If its first trailer is any indication, Cocaine Bear desperately wants to be you newest favorite cult film. From its gonzo story (bear eats cocaine, bear mauls everyone in its sight) to its campy tone to really just its whole insane vibe, director Elizabeth Banks‘ upcoming action/horror/comedy/animal thriller hybrid makes its mission statement very clear. This is a movie designed for rowdy group watches with friends, midnight showings, and six eventual Blu-ray releases, all with increasingly unhinged cover art. And, hey, god bless everyone involved. I’ll certainly be watching Cocaine Bear as soon as humanly possible. But here’s the rub: Attempting to force a movie into cult-classic status rarely works out, and, in fact, positioning a film as a future cult classic in advance can actively work against that very goal.


The reason why is actually pretty simple: Cult films are not meant to be sold to you as such. Cult films are meant to be discovered. Such has been the way of things for decades and decades of hardcore movies fans. There’s no better feeling than finding that outlandish, low-budget horror movie or chaotic, little-seen Asian action film and gleefully showing it to a friend. And then that friend shows it to another friend. And it eventually spiderwebs out until a true cult classic is born, sometimes years after a film’s original release. Trying to reverse-engineer this hallowed ritual is an extremely risky proposition. Just ask New Line Cinema and the folks who worked on 2006’s Snakes on a Plane, perhaps the most recent notable example of a film being pre-packaged as a cult favorite.

RELATED: 10 Movies That Became Surprising Cult Classics

‘Snakes on a Plane’ Proved It’s Tough to Reverse-Engineer a Cult Classic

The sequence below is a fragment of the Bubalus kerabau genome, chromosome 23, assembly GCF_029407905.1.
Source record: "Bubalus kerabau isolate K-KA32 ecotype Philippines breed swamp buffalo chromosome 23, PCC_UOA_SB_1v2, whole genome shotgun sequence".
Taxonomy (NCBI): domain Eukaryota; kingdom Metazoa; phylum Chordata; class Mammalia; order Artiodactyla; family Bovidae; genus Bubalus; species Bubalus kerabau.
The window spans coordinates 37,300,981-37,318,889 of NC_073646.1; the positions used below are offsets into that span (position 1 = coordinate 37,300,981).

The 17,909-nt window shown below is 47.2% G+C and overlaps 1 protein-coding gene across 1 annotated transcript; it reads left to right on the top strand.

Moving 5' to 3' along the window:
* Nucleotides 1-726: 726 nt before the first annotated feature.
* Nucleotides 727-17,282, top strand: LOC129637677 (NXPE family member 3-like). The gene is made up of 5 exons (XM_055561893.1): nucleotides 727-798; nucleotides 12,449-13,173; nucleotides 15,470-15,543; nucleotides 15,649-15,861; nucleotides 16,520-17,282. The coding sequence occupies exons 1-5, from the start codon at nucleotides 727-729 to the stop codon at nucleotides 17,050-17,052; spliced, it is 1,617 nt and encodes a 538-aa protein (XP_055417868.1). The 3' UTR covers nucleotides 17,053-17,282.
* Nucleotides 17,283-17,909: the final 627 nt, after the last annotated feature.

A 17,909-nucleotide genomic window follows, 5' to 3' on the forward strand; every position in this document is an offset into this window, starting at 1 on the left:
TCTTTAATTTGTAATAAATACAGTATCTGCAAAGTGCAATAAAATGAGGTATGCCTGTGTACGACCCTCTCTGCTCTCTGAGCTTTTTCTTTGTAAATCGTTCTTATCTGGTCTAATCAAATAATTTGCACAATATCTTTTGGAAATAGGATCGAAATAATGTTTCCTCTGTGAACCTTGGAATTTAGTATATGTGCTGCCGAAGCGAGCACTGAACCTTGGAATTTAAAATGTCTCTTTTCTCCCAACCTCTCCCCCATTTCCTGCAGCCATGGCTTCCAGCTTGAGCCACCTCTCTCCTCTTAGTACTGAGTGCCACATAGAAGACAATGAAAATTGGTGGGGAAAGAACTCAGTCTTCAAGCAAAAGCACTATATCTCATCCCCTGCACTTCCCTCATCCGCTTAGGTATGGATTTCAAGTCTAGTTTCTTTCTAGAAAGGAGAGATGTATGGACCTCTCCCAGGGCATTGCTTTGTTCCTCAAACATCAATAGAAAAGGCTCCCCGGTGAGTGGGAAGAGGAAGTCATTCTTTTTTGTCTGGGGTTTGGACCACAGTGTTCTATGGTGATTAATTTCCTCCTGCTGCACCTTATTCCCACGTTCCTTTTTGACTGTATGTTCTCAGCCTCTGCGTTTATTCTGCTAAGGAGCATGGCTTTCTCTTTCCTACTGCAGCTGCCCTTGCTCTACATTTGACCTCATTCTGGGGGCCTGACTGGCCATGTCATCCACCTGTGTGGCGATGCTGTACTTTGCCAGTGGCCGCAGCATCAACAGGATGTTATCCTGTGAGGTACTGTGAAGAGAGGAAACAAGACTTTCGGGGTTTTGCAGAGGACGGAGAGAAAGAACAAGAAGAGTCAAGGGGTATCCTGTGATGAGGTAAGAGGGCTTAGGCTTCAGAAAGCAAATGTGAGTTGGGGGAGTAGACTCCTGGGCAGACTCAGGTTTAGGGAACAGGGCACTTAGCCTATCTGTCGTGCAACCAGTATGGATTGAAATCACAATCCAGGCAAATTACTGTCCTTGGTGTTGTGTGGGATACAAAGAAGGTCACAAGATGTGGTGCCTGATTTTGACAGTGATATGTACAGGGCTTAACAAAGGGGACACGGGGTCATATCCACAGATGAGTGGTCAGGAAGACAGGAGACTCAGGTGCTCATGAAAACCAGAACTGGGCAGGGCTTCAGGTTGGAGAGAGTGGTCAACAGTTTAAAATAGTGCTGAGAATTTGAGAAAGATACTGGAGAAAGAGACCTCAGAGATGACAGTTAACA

Samuel L. Jackson on top of some plane seats in Snakes On a Plane.

With an absurd premise, a campy title that screamed “B-movie fun,” and a star – Samuel L. Jackson, in this case – ready to chew all the scenery he could eat, Snakes on a Plane got the hard sell as a “so-bad-it’s-good movie that you just have to see to believe” before it was ever even released. A film-going community that was increasingly more online cackled at the trailers and joked about the movie online – Twitter had just debuted earlier that year – which only fed the marketing beast. The studio chased after the online chatter, even ordering reshoots to bump the film from a PG-13 to an R and to add Jackson’s infamous “I have had it with these motherfucking snakes on this motherfucking plane!” line of dialogue, which sprung from a fake trailer that was widely shared on the Internet. Snakes on a Plane was going to be the next big midnight movie … until, very suddenly, it wasn’t. The movie released to tepid reviews and audience disinterest. It grossed $15 million domestic on its opening weekend, underperforming expectations, and eventually topped out at a meek $62 million worldwide. Ultimately, box office doesn’t necessarily mean much when it comes to a film’s “cult classic” status, but a true cult film does need to live on through its enduring appeal. Unfortunately for Snakes on a Plane, no one really talks about it today in any capacity other than it serving as an odd, Hollywood footnote.

There are a couple of arguments to be made here about why this disconnect happened. One could be that, especially in 2006, online enthusiasm didn’t necessarily translate to general-population enthusiasm. You could also point out that cult movies built to withstand the test of time need to be either good or, at least, fun to watch … and that Snakes on a Plane was neither. But I think it’s also probably fair to say that a studio screaming “THIS MOVIE IS YOUR NEXT BIG GUILTY PLEASURE” isn’t the best method for making it a reality. Nobody wants to be told how to think, and, again, that feeling of discovery has always been crucial to the mystique of the “cult classic.” What’s left to discover about Snakes on a Plane when its most famous line of dialogue was a creation of the Internet before it was actually part of the movie?